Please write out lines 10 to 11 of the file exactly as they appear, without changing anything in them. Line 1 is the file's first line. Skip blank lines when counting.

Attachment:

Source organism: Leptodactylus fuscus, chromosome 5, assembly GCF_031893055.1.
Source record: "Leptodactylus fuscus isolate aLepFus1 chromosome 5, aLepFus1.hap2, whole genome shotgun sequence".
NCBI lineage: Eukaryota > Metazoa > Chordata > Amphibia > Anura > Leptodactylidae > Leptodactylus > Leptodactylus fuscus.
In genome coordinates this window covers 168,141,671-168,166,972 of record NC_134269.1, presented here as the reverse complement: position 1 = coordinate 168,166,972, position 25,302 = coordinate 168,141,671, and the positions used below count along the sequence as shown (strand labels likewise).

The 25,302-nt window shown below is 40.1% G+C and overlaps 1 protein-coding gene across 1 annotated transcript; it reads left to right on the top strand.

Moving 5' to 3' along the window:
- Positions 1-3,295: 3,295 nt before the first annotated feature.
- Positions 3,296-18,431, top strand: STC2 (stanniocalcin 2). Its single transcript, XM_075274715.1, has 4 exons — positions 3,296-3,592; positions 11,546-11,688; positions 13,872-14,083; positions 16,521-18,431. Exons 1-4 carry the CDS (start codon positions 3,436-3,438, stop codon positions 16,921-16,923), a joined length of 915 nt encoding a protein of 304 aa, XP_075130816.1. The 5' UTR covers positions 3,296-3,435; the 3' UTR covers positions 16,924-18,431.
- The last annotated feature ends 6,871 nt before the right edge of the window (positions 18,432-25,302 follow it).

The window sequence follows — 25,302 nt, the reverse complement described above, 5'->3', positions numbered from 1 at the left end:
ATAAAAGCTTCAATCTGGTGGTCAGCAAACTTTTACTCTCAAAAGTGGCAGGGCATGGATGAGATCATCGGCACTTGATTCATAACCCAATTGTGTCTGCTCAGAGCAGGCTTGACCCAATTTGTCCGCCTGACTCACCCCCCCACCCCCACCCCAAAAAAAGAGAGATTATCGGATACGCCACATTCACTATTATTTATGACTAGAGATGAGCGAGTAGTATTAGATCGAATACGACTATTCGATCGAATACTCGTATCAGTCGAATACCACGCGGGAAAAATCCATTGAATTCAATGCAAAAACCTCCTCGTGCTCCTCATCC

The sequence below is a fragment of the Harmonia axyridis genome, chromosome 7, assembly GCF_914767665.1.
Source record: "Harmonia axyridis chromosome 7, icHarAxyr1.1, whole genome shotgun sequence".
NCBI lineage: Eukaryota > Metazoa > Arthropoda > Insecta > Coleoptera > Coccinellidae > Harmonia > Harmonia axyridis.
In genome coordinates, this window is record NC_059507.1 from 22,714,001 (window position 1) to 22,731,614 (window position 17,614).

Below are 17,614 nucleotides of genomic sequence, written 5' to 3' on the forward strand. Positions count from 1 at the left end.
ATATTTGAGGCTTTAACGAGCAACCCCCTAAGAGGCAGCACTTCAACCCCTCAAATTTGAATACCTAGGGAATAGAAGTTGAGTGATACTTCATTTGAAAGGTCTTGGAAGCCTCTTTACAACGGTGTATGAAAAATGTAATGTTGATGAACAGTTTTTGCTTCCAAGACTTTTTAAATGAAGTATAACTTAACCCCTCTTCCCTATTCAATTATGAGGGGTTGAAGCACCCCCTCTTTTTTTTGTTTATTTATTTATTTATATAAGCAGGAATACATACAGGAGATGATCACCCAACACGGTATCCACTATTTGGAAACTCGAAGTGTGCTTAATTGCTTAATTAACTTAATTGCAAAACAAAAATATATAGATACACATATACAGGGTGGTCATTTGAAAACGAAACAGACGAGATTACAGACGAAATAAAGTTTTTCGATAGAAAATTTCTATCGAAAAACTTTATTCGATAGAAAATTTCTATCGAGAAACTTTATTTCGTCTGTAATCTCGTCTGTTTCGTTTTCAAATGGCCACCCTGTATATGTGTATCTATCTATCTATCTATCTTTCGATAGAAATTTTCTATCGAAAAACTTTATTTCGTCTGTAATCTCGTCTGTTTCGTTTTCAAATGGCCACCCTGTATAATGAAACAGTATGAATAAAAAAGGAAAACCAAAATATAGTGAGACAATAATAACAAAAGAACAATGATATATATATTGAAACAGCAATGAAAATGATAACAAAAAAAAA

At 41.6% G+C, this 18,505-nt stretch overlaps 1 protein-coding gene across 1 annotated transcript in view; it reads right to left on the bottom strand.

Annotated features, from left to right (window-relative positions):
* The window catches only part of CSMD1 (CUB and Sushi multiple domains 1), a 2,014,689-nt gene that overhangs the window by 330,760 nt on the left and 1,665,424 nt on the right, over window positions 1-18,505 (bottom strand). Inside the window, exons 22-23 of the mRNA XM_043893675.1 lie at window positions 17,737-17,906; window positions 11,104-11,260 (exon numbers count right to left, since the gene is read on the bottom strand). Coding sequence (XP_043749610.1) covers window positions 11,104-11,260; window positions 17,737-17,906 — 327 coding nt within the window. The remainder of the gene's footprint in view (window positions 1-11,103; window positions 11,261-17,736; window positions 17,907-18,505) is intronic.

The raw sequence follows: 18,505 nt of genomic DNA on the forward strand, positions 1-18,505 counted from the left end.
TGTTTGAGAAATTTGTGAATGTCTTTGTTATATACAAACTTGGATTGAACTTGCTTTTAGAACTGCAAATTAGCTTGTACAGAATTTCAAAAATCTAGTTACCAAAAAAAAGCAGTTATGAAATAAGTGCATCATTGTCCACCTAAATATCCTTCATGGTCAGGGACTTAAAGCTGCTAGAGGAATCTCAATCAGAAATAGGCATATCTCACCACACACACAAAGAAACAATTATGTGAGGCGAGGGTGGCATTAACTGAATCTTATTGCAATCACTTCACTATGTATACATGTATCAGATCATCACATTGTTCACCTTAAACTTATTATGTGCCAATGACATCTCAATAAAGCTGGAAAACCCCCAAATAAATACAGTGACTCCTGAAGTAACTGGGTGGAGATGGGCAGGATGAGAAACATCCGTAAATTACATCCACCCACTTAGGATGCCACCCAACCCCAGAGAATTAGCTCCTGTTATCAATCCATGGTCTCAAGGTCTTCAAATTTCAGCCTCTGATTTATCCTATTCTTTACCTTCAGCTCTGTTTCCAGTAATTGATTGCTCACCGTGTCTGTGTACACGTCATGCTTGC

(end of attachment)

The window sequence follows — 25,302 nt, the reverse complement described above, 5'->3', positions numbered from 1 at the left end:
ATAAAAGCTTCAATCTGGTGGTCAGCAAACTTTTACTCTCAAAAGTGGCAGGGCATGGATGAGATCATCGGCACTTGATTCATAACCCAATTGTGTCTGCTCAGAGCAGGCTTGACCCAATTTGTCCGCCTGACTCACCCCCCCACCCCCACCCCAAAAAAAGAGAGATTATCGGATACGCCACATTCACTATTATTTATGACTAGAGATGAGCGAGTAGTATTAGATCGAATACGACTATTCGATCGAATACTCGTATCAGTCGAATACCACGCGGGAAAAATCCATTGAATTCAATGCAAAAACCTCCTCGTGCTCCTCATCC